Pharmacotherapeutic Tx for IBS: Reviewing the Evidence
the MPR take:
Due to the multifactorial pathophysiologies responsible for the symptoms of irritable bowel syndrome (IBS), treatment requires knowledge of the distinct properties of the current approved medications along with the individual patient profile. Because of a lack of adequate diagnostic measures and the heterogeneity of the IBS population, therapy is mainly focused on controlling symptoms rather than reversing underlying putative pathophysiological disturbances. A review in the journal Drugs compared outcomes of published clinical trials on pharmacological agents for IBS and its subtypes IBS with diarrhea (IBS-D), IBS with constipation (IBS-C), mixed IBS (IBS-M), and un-subtyped IBS (IBS-U). While psyllium is commonly used as an initial treatment for IBS-C, it has been shown to improve symptoms in all IBS subtypes. As the availability and formulations of antispasmodics vary, the evidence for their efficacy in treating IBS pain is generally limited or poor. Meta-analyses have found strong support for the use of low-dose antidepressants in treating IBS in general, although specific subtypes have not been studied in these assessments. There is no current consensus on the use of probiotics due to variations in study designs, but they may be beneficial in improving IBS symptoms in a subset of patients. In two studies, melatonin was beneficial in reducing pain scores and other IBS symptoms regardless of its effects on sleep. Promising new treatments for IBS pain include glutamate, pregabalin, and histamine-1 receptor antagonists along with other agents already indicated for use in other gastrointestinal disorders like 5-HT4 receptor antagonists and bile acid modulators.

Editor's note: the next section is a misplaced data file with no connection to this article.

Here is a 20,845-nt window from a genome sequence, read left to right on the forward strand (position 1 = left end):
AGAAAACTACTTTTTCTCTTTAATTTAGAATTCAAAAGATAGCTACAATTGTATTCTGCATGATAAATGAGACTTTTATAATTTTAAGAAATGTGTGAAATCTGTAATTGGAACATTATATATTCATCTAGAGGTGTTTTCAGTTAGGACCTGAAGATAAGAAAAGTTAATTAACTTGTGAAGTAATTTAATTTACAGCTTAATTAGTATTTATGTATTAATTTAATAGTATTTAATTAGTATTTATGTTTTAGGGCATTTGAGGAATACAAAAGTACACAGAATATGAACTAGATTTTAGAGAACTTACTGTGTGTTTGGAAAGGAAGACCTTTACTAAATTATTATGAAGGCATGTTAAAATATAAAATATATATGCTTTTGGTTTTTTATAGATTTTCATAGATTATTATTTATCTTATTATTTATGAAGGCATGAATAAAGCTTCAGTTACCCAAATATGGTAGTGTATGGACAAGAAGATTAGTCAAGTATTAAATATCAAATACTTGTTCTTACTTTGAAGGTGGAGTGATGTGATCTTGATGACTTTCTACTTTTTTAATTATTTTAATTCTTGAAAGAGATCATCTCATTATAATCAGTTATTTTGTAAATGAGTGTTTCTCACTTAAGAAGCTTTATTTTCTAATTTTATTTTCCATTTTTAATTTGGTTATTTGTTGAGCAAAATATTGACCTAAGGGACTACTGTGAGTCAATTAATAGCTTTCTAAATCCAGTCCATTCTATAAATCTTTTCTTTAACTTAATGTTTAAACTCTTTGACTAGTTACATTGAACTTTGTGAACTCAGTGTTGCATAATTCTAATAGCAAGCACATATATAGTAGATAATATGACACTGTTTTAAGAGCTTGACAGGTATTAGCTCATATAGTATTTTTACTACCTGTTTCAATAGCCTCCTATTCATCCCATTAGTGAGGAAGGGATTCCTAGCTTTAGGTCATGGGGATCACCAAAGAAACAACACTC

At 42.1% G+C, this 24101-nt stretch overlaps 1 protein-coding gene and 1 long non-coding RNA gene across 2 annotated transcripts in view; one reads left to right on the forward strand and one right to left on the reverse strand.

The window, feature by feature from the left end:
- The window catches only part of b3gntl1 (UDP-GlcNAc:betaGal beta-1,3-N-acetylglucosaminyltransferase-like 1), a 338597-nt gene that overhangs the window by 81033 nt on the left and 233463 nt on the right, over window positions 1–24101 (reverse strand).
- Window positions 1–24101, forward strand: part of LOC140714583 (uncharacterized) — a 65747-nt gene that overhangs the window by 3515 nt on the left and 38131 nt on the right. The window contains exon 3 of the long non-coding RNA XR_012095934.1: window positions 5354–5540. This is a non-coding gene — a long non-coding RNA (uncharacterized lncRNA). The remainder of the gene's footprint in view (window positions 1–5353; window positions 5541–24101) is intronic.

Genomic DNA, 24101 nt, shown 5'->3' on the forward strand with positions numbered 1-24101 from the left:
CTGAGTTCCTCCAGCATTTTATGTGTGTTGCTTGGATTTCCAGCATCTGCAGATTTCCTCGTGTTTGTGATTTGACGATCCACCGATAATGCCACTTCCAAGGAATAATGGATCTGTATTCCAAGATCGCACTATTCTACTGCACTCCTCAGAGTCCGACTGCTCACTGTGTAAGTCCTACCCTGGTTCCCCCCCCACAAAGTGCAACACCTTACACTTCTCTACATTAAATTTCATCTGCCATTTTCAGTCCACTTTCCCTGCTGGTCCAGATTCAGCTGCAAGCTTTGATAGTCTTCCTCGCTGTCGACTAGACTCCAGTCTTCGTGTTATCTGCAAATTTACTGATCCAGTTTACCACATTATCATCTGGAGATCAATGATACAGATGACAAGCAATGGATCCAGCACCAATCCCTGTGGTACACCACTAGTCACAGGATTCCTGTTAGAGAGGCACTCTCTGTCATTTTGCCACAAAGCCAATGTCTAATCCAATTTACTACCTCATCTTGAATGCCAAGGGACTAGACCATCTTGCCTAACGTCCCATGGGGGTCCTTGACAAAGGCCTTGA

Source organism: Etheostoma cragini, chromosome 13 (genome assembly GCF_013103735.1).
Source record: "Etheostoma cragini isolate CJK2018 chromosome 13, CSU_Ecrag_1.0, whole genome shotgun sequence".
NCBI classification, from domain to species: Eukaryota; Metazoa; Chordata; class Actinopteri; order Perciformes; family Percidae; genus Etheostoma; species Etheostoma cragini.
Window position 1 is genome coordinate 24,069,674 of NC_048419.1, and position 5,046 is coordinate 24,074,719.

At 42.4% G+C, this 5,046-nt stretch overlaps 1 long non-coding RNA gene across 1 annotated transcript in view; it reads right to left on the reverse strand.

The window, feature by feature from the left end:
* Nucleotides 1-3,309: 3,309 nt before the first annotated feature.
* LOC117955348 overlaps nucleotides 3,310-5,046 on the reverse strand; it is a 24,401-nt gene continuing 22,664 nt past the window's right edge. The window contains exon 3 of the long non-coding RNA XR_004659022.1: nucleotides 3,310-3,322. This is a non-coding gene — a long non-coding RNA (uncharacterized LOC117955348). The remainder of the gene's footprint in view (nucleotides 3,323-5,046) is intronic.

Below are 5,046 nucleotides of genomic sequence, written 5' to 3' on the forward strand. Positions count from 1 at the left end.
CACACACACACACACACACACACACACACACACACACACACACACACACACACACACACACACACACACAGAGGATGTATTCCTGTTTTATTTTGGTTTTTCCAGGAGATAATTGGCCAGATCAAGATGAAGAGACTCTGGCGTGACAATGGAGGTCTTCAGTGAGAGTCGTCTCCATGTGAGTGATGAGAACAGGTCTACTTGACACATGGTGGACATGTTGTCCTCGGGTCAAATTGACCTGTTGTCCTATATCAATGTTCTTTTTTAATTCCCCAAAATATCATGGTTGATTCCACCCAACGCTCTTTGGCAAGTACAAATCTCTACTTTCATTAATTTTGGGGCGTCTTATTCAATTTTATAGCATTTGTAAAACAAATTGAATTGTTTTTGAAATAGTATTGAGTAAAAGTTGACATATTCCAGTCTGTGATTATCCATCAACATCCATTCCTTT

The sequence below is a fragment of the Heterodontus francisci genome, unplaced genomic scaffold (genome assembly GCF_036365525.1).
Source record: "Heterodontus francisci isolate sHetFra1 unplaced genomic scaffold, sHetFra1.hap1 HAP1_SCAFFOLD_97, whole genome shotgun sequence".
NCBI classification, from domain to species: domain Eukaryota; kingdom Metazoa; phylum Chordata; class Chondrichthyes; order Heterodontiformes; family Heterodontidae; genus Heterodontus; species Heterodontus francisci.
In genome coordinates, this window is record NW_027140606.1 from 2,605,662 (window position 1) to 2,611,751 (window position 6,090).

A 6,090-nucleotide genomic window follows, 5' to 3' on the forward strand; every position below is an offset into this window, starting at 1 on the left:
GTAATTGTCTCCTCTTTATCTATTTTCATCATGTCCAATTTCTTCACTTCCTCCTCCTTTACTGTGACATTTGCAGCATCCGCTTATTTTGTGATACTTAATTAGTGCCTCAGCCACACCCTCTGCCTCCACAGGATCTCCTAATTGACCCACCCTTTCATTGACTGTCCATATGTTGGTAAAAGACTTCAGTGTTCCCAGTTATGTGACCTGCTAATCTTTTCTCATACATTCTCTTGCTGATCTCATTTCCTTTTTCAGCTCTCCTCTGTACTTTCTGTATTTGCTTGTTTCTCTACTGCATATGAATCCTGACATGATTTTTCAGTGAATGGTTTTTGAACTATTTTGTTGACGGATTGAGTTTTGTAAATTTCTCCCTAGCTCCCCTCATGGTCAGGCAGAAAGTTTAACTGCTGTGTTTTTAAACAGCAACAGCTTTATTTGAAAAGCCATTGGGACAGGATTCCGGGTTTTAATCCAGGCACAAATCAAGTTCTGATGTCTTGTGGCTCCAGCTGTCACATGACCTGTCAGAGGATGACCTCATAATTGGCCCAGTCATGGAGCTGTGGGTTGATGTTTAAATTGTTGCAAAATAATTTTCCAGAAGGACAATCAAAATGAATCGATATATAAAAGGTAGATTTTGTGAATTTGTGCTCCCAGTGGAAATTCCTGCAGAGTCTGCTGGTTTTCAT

Treatment of irritable bowel syndrome (IBS) is challenging for both primary care physicians and gastroenterologists because of the heterogeneity of the patient population and the multifactorial pathophysiologies responsible for the symptoms in IBS.